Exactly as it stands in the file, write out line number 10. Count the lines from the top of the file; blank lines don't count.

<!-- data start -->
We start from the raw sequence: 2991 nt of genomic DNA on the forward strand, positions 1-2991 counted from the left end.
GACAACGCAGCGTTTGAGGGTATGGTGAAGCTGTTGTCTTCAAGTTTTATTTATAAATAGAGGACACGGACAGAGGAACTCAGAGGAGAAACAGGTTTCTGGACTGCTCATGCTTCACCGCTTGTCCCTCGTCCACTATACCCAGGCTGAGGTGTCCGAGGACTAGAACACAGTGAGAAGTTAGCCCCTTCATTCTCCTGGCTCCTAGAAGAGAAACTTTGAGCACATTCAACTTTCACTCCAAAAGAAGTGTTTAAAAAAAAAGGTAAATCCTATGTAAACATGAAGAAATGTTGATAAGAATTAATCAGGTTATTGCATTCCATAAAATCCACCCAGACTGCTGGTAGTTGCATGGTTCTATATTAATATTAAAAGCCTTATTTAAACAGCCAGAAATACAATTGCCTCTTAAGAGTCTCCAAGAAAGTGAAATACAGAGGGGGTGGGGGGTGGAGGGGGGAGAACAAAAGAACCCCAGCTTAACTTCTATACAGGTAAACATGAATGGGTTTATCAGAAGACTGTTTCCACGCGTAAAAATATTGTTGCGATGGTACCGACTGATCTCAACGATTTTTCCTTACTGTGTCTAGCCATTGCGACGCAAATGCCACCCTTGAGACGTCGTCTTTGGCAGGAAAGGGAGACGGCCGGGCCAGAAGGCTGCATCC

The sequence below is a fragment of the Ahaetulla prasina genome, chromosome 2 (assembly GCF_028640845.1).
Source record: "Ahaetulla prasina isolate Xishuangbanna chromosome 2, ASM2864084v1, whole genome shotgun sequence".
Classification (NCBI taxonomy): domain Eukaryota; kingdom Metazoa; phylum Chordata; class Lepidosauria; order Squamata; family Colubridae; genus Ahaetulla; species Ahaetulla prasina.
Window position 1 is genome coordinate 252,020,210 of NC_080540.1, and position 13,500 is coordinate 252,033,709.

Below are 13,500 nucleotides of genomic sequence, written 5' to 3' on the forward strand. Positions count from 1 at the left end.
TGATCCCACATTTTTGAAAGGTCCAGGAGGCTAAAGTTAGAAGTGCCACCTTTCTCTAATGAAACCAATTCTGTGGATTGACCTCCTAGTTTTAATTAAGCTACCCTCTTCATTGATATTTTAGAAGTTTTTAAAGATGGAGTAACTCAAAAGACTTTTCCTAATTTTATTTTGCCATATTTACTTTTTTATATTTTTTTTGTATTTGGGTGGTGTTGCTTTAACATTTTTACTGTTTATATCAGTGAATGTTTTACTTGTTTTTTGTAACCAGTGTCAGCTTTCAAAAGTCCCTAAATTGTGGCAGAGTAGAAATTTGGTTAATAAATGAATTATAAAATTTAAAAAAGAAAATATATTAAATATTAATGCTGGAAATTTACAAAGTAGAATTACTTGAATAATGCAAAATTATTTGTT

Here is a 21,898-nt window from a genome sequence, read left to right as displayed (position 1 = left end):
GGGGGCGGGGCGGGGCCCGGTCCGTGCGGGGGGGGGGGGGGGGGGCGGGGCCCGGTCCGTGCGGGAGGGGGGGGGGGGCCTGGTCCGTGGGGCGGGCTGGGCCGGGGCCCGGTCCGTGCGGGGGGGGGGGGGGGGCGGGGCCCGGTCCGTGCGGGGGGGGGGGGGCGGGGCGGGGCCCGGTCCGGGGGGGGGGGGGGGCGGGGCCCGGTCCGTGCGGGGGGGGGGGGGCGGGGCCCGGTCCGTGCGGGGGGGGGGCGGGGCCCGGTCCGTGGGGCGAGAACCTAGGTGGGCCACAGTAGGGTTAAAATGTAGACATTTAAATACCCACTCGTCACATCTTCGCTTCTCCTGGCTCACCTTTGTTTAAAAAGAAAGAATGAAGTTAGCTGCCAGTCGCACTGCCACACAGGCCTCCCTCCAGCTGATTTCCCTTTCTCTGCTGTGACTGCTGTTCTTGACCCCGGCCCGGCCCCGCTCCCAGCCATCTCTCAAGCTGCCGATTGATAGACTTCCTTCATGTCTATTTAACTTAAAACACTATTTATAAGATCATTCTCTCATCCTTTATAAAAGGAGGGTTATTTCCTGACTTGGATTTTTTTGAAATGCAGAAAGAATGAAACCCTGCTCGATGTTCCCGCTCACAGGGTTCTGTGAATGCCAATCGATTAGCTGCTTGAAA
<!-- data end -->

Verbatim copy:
GGGGGCGGGGCGGGGCCCGGTCCGTGCGGGGGGGGGGGGGGGGGGCGGGGCCCGGTCCGTGCGGGAGGGGGGGGGGGGCCTGGTCCGTGGGGCGGGCTGGGCCGGGGCCCGGTCCGTGCGGGGGGGGGGGGGGGGCGGGGCCCGGTCCGTGCGGGGGGGGGGGGGCGGGGCGGGGCCCGGTCCGGGGGGGGGGGGGGGCGGGGCCCGGTCCGTGCGGGGGGGGGGGGGCGGGGCCCGGTCCGTGCGGGGGGGGGGCGGGGCCCGGTCCGTGGGGCGAGAACCTAGGTGGGCCACAGTAGGGTTAAAATGTAGACATTTAAATACCCACTCGTCACATCTTCGCTTCTCCTGGCTCACCTTTGTTTAAAAAGAAAGAATGAAGTTAGCTGCCAGTCGCACTGCCACACAGGCCTCCCTCCAGCTGATTTCCCTTTCTCTGCTGTGACTGCTGTTCTTGACCCCGGCCCGGCCCCGCTCCCAGCCATCTCTCAAGCTGCCGATTGATAGACTTCCTTCATGTCTATTTAACTTAAAACACTATTTATAAGATCATTCTCTCATCCTTTATAAAAGGAGGGTTATTTCCTGACTTGGATTTTTTTGAAATGCAGAAAGAATGAAACCCTGCTCGATGTTCCCGCTCACAGGGTTCTGTGAATGCCAATCGATTAGCTGCTTGAAA